Cost of acquisition
The cost of donor acquisition is important because it measures how much a charity pays to third parties for delivering new donors. Radio stations, for example, will sell non-profits large advertising campaigns which are designed to recruit new donors. Charities and media companies attempt to justify the process of charging nonprofits to raise money because the marketing campaigns generate new, incremental donors for a non-profit.
But according to Miniutti, such marketing campaigns cut into charity operations and efficiency: “Anytime there’s a middleman involved, whether it be a telemarketing firm or a radio station trying to take a piece of the pie, that’s very disturbing. The truth is giving doesn’t change much in America from year to year. And if some of that money is evaporating into for profit companies, then the charitable sector has less to fulfill their worthy mission.”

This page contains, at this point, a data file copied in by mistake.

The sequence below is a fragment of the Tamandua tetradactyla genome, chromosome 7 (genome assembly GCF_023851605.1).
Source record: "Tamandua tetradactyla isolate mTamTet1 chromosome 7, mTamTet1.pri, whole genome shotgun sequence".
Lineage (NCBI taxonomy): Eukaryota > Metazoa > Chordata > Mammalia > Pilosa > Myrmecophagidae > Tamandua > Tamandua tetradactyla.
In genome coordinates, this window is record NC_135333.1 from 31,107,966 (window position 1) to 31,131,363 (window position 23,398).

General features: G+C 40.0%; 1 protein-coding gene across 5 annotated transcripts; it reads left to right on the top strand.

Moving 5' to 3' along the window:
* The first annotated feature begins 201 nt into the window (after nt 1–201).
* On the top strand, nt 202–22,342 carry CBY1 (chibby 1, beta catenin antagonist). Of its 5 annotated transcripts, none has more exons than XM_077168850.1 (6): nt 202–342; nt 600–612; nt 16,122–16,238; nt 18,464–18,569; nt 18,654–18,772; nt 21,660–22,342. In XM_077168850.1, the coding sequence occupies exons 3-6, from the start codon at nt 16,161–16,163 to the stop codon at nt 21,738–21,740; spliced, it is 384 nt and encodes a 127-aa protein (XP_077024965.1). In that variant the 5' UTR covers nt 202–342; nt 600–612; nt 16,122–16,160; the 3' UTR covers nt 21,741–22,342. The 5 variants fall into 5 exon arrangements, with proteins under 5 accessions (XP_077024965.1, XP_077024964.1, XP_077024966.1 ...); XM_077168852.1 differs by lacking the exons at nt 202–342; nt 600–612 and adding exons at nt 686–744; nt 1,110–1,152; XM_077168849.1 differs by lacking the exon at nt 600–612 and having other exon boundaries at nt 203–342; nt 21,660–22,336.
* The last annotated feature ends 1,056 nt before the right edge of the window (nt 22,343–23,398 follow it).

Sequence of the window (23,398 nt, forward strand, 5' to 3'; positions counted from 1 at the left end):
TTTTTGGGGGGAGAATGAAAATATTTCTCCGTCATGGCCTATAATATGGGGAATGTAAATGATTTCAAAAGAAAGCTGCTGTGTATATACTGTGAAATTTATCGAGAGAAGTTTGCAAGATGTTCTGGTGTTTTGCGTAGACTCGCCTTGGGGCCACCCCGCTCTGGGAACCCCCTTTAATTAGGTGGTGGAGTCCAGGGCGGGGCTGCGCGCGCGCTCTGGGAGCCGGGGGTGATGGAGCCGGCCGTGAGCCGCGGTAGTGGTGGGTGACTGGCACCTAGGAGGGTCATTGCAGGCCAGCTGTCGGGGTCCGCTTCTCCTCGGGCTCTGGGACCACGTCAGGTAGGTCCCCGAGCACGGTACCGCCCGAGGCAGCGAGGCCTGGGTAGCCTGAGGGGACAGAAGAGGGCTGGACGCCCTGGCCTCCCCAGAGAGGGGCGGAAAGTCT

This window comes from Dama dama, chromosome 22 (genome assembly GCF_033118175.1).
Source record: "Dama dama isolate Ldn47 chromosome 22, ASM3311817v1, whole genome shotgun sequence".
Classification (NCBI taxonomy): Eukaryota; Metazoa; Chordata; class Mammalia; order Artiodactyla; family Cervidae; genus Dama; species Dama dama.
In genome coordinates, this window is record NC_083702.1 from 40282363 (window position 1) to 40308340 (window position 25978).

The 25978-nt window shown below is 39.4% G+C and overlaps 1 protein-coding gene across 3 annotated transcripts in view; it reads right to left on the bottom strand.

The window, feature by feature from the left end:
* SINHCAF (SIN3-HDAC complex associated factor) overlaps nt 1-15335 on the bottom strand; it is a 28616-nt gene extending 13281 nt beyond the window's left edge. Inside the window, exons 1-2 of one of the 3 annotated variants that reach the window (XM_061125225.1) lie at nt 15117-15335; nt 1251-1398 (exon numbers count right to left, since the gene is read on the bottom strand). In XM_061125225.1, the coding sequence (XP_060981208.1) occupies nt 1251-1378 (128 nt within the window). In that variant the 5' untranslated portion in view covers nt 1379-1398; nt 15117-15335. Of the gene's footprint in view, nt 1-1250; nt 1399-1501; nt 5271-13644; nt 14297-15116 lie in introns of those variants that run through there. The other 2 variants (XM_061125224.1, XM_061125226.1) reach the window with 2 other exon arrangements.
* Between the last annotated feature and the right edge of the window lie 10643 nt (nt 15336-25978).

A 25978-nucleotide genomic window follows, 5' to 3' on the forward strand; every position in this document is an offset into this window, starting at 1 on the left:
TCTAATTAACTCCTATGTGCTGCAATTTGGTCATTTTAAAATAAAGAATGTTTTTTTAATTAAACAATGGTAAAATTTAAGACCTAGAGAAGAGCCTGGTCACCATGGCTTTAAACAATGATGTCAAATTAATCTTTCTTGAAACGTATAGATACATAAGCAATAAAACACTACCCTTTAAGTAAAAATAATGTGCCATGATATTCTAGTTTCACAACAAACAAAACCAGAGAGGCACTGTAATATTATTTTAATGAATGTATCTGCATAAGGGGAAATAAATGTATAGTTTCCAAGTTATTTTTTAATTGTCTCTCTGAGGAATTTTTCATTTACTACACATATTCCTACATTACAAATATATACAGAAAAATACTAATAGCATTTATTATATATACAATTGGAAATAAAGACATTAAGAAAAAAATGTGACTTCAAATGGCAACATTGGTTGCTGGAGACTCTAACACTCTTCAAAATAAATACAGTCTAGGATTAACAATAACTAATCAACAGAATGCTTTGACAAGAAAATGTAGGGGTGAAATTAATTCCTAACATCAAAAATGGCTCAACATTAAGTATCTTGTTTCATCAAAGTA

What to do
In spite of the bad charities and scams, it is possible to connect with worthy non-profits. Here are some suggestions.
Use The Watch Dogs Tap into the vast resources of the charity watch dog organizations we’ve cited. Their services are free and can offer important information.
Don’t Give to Door-to-Door Solicitors Because fake credentials and even uniforms can be easily produced, avoid giving to any charity that comes knocking on your door. Be especially wary of the local organizations with volunteers soliciting for funds on street corners. Charity Navigators generally gives low marks to police and fire fighter charities.